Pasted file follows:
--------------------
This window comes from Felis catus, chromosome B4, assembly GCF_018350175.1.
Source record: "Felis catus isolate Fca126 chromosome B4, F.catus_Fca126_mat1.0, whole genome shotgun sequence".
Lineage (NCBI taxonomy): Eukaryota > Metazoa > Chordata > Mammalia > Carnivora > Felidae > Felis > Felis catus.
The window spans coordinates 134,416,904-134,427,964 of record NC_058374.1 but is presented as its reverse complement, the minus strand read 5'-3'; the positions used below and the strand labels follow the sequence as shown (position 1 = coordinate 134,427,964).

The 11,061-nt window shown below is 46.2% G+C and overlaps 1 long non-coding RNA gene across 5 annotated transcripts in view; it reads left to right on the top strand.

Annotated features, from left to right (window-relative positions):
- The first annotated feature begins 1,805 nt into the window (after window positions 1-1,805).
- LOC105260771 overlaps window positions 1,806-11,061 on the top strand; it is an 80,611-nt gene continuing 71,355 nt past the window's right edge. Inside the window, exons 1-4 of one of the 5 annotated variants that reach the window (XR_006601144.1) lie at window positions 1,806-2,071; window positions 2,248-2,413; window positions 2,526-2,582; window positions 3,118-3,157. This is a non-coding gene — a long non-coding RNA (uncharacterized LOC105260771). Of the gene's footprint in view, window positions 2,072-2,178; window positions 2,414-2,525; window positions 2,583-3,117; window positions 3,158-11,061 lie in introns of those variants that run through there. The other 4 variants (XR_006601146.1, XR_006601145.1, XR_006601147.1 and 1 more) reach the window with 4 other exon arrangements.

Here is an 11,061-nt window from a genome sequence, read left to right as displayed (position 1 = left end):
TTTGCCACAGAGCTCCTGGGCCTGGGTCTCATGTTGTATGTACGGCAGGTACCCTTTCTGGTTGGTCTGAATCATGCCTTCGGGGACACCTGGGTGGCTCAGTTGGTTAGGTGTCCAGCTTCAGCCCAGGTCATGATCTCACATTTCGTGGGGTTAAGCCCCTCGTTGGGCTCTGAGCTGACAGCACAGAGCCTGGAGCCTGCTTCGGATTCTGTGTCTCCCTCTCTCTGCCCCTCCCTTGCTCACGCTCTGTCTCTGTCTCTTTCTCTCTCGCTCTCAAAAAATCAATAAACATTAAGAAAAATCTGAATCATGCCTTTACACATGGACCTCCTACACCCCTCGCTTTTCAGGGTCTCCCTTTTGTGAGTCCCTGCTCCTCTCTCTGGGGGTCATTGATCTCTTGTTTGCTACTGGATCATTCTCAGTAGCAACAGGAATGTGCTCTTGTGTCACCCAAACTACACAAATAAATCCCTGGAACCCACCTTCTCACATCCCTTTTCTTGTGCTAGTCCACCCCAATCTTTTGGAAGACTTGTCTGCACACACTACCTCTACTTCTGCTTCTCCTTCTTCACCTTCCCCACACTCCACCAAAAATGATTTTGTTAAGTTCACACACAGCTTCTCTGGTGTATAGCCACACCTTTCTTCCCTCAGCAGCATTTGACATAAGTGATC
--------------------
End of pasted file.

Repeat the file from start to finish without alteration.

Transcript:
This window comes from Felis catus, chromosome B4, assembly GCF_018350175.1.
Source record: "Felis catus isolate Fca126 chromosome B4, F.catus_Fca126_mat1.0, whole genome shotgun sequence".
Lineage (NCBI taxonomy): Eukaryota > Metazoa > Chordata > Mammalia > Carnivora > Felidae > Felis > Felis catus.
The window spans coordinates 134,416,904-134,427,964 of record NC_058374.1 but is presented as its reverse complement, the minus strand read 5'-3'; the positions used below and the strand labels follow the sequence as shown (position 1 = coordinate 134,427,964).

The 11,061-nt window shown below is 46.2% G+C and overlaps 1 long non-coding RNA gene across 5 annotated transcripts in view; it reads left to right on the top strand.

Annotated features, from left to right (window-relative positions):
- The first annotated feature begins 1,805 nt into the window (after window positions 1-1,805).
- LOC105260771 overlaps window positions 1,806-11,061 on the top strand; it is an 80,611-nt gene continuing 71,355 nt past the window's right edge. Inside the window, exons 1-4 of one of the 5 annotated variants that reach the window (XR_006601144.1) lie at window positions 1,806-2,071; window positions 2,248-2,413; window positions 2,526-2,582; window positions 3,118-3,157. This is a non-coding gene — a long non-coding RNA (uncharacterized LOC105260771). Of the gene's footprint in view, window positions 2,072-2,178; window positions 2,414-2,525; window positions 2,583-3,117; window positions 3,158-11,061 lie in introns of those variants that run through there. The other 4 variants (XR_006601146.1, XR_006601145.1, XR_006601147.1 and 1 more) reach the window with 4 other exon arrangements.

Here is an 11,061-nt window from a genome sequence, read left to right as displayed (position 1 = left end):
TTTGCCACAGAGCTCCTGGGCCTGGGTCTCATGTTGTATGTACGGCAGGTACCCTTTCTGGTTGGTCTGAATCATGCCTTCGGGGACACCTGGGTGGCTCAGTTGGTTAGGTGTCCAGCTTCAGCCCAGGTCATGATCTCACATTTCGTGGGGTTAAGCCCCTCGTTGGGCTCTGAGCTGACAGCACAGAGCCTGGAGCCTGCTTCGGATTCTGTGTCTCCCTCTCTCTGCCCCTCCCTTGCTCACGCTCTGTCTCTGTCTCTTTCTCTCTCGCTCTCAAAAAATCAATAAACATTAAGAAAAATCTGAATCATGCCTTTACACATGGACCTCCTACACCCCTCGCTTTTCAGGGTCTCCCTTTTGTGAGTCCCTGCTCCTCTCTCTGGGGGTCATTGATCTCTTGTTTGCTACTGGATCATTCTCAGTAGCAACAGGAATGTGCTCTTGTGTCACCCAAACTACACAAATAAATCCCTGGAACCCACCTTCTCACATCCCTTTTCTTGTGCTAGTCCACCCCAATCTTTTGGAAGACTTGTCTGCACACACTACCTCTACTTCTGCTTCTCCTTCTTCACCTTCCCCACACTCCACCAAAAATGATTTTGTTAAGTTCACACACAGCTTCTCTGGTGTATAGCCACACCTTTCTTCCCTCAGCAGCATTTGACATAAGTGATC